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03/19/89 Richard Urbaitis Et Al., v. Commonwealth Edison Et Al.

March 19, 1989

RICHARD URBAITIS ET AL., PLAINTIFFS-APPELLANTS

v.

COMMONWEALTH EDISON ET AL., DEFENDANTS-APPELLEES



APPELLATE COURT OF ILLINOIS, SECOND DISTRICT

540 N.E.2d 352, 185 Ill. App. 3d 616, 132 Ill. Dec. 612 1989.IL.353

Appeal from the Circuit Court of Kane County; the Hon. Michael J. Colwell, Judge, presiding.

APPELLATE Judges:

JUSTICE WOODWARD delivered the opinion of the court. LINDBERG and McLAREN, JJ., concur. JUSTICE LINDBERG, Dissenting.

DECISION OF THE COURT DELIVERED BY THE HONORABLE JUDGE WOODWARD

Plaintiffs, a group of property owners, appeal from the trial court's dismissal of their second amended complaint, which sought to quiet title and to prevent trespass to a strip of land 100 feet in width commonly known as the former Chicago, Aurora and Elgin Railway right-of-way located in Geneva, Illinois. Both plaintiffs and the defendants, Commonwealth Edison (Edison) and its successor in interest, Kane County Forest Preserve District (District), claim title to this strip of land through a deed executed in 1909 by Benjamin W. Dodson.

Initially, defendants moved to dismiss the first amended complaint for failure to state a cause of action. Relying on this court's decision in Schnabel v. County of Du Page (1981), 101 Ill. App. 3d 553, the trial court held that the heirs of Benjamin Dodson, not the adjoining landowners, would hold title to the abandoned right-of-way. The trial court dismissed the first amended complaint, reasoning that, even if the Dodson deed (deed) granted only an easement for right-of-way purposes and assuming the abandonment of the right-of-way use, plaintiffs would not have acquired title to the 100-foot strip of property (subject property).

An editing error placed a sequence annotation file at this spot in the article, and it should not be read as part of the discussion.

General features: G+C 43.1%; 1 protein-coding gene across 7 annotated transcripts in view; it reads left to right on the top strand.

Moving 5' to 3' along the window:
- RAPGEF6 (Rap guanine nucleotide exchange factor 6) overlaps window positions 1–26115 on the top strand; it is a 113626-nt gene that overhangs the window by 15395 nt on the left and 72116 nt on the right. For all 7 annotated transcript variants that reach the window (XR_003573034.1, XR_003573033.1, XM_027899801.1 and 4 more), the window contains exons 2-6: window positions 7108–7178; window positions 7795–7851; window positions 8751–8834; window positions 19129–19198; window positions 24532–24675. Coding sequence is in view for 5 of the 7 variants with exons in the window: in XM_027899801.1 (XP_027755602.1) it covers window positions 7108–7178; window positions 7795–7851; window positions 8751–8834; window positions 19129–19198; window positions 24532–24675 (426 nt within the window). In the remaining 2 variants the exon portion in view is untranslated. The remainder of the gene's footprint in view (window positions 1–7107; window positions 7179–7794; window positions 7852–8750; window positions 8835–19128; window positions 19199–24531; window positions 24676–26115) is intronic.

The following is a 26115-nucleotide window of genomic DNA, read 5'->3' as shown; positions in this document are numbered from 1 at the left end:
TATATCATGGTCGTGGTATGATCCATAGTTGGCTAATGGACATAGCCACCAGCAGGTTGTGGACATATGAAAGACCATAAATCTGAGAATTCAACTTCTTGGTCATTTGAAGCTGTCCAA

Thereafter, plaintiffs located the surviving heirs of Benjamin Dodson and purchased their interests in the subject property. A second amended complaint was then filed alleging that plaintiffs had title both as adjoining landowners and as successors to Benjamin Dodson's interest.

Each of the defendants then moved to dismiss the second amended complaint alleging the plaintiffs' failure to state a cause of action. The trial court construed the nonspecified motions to be section 2-615(e) motions (Ill. Rev. Stat. 1985, ch. 110, par. 2-615(e)) for judgment on the pleadings and dismissed the second amended complaint with prejudice without an evidentiary hearing. The court below found that as a matter of law, the Dodson deed conveyed a fee simple estate to the railroad rather than a right-of-way easement and entered an order dismissing the second amended complaint. This appeal followed. We reverse and remand for an evidentiary hearing as hereinafter provided.

Whether the Dodson deed conveyed a fee simple or a right-of-way easement is critical in this case. If a fee simple was conveyed by said deed, this interest passed down to the various owners, ending in Edison and District; on the other hand, if only a right-of-way easement was granted by the Dodson deed, the ownership of the subject property would vest in the plaintiffs, as successors of the Dodson heirs.